In the bright January sunshine, Kurdish fighters pose for photographs and dance around an armored vehicle seized from Islamic State militants in Gwer, a small but strategic town in northern Iraq.
The mood was far more somber earlier this month after a surprise IS attack left dozens dead, highlighting the vulnerability of Kurdish peshmerga forces and their regional capital, Erbil, where American military and civilian personnel are based.
Backed by US air power, Kurds have been largely on the offensive against IS since last summer. Kurdish forces have clawed back territory and painstakingly restored their warrior image. But throughout January, IS forces have carried out stinging attacks along the frontline of northern Iraq, demonstrating their capacity to modify tactics and threaten Kurdish gains.
“There were some gaps in our security, but we’ve taken care of all these gaps and this will never happen again,” vows Qadir Qadir, a peshmerga commander in Gwer, where the frontline is demarcated by the Upper Zab river.
Kurdish commanders reckon they can see off the renewed IS assaults, but admit this depends on ongoing US-led coalition airstrikes. And they stress they are badly in need of improved weaponry in the fight against IS, which controls large swathes of territory in Iraq and Syria.
In his State of the Union address on Tuesday, President Barack Obama said the military campaign against IS was working. “This effort will take time,” Obama told Congress. “It will require focus. But we will succeed."
Range of new IS tactics
The surprise IS attack began after dusk on the night of Jan. 9, with 160 militants crossing the foggy river on 15 boats provided by Sunni Arab villagers. In total, IS forces launched nine attacks in the sector of Gwer and Makhmour, two towns on the outskirts of Erbil, where forces are under the command of Sirwan Barzani.
Mr. Barzani says the attack was foiled with the help of coalition airstrikes, the arrival of a quick reaction force of 615 men, and the guidance of nine US military advisers present in the area at the time.
Many of the Kurdish combatants say the assault exploited a technology gap between the two sides. “In all of my sector, which covers 230 kilometers, we don’t have any thermal or night vision goggles,” explains Mr. Barzani, nephew of Kurdish President Massoud Barzani. “They [IS fighters] are always using new technologies, so we have to be weary about that because they are not an easy enemy at all. They are really dangerous.”
New IS tactics include the use of armored vehicles and Humvees to stage suicide attacks – a lavish sacrifice in the eyes of outgunned peshmergas and a potent reminder that the IS stockpile includes weapons seized from the Iraqi and Syrian armies.
In Barzani’s sector, peshmerga forces are digging channels three yards wide to stymie such assaults. There were nine assaults just this month, including two halted by air strikes and three that hit close to their targets.
By all accounts, IS fighters in Iraq and Syria are trying to lower their profile: traveling in civilian vehicles rather than convoys; shifting their training centers underground; and concealing their weapons in schools or mosques. Most attacks now happen at night and aim for an element of surprise. They are said to be using small drones to scout out Kurdish positions and aluminium foil blankets to help conceal their movements from thermal vision devices.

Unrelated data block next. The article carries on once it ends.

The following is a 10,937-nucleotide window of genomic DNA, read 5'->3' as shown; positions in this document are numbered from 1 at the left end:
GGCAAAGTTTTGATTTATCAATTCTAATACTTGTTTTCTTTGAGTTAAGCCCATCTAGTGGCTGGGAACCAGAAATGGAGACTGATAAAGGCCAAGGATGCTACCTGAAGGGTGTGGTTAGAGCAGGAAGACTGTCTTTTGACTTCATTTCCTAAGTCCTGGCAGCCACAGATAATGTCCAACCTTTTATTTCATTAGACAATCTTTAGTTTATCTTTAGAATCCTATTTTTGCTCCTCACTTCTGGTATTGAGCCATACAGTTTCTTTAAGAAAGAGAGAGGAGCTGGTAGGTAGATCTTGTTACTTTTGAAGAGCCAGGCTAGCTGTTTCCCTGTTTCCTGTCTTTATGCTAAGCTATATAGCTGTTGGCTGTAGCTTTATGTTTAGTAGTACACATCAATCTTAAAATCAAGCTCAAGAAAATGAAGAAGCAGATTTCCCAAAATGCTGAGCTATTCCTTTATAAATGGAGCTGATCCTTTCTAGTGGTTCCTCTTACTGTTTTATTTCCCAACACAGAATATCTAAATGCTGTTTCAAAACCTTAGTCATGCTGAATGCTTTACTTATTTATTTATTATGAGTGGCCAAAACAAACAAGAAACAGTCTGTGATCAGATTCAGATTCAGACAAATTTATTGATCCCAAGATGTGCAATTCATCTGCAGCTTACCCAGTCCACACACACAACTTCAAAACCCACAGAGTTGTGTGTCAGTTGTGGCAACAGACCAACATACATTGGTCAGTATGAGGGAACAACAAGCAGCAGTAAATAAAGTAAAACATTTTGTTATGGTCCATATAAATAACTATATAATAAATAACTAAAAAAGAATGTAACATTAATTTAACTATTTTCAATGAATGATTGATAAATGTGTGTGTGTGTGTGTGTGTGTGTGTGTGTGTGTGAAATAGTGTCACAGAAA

More coalition help needed for long haul
Kurdish commanders credit the coalition airstrikes with facilitating their military advance, including the rapid capture of the Sinjar mountain range in December. But they insist that far more weapons and ammunitions are needed in order for the peshmerga – whose experience is limited to guerrilla warfare – to protect their turf. Barzani’s sector so far has received only two German anti-tank missiles and some ammunition.
“You can’t send one shipment and say we are done. This (war) may last for three years,” Jabar Yawar Manda, secretary-general of the Ministry of Peshmerga, the Kurdish defense ministry, told the Monitor. “In the last six months we have lost about 800 peshmerga. More than 4,000 men were wounded on duty. This is a big number for us.”
For the Kurds, the frontline now spans more than 600 miles, stretching from the Sinjar mountain range on the border with Syria toward the town of Khanaqin near Iran. The front is divided into eight zones, five of them still considered “trouble spots,” areas in which airstrikes and fighting continue. Field commanders report back to Erbil, where the top brass and their foreign advisers decide where to employ airpower.
“The peshmerga are prepared to die defending their land, but the airstrikes play a big role,” says Polla Mohammed, a member of the military operations room in the oil-rich district of Kirkuk. “If there were no airstrikes, they could fight us for 10 hours instead of four or five. The weather is their only ally. Whenever there is fog, they launch surprise attacks.”
IS attacks rebuffed near Kirkuk
Like in Gwer, the Sunni militant group recently took advantage of low visibility to stage attacks around Kirkuk, but were rebuffed.
“ISIS is going down, they are on their back foot. They are staging small attacks with suicide bombers to create chaos, but they don’t have the manpower they had before. They’ve lost many of their supporters in Iraq because of their brutality,” says Mr. Mohammed.
The next test on the horizon for Kurdish forces is Sinjar City. Victory there would allow Kurds to cut a strategic road connecting the IS stronghold of Mosul in Iraq to its territories in neighboring Syria. Major Raqib Shukri, currently deployed in Sinjar, says Kurdish factions hold the high ground and have successfully rebuffed more than 14 attacks in 21 days.
“Eighty percent of the city is under IS control, but these areas are under constant peshmerga fire,” he says.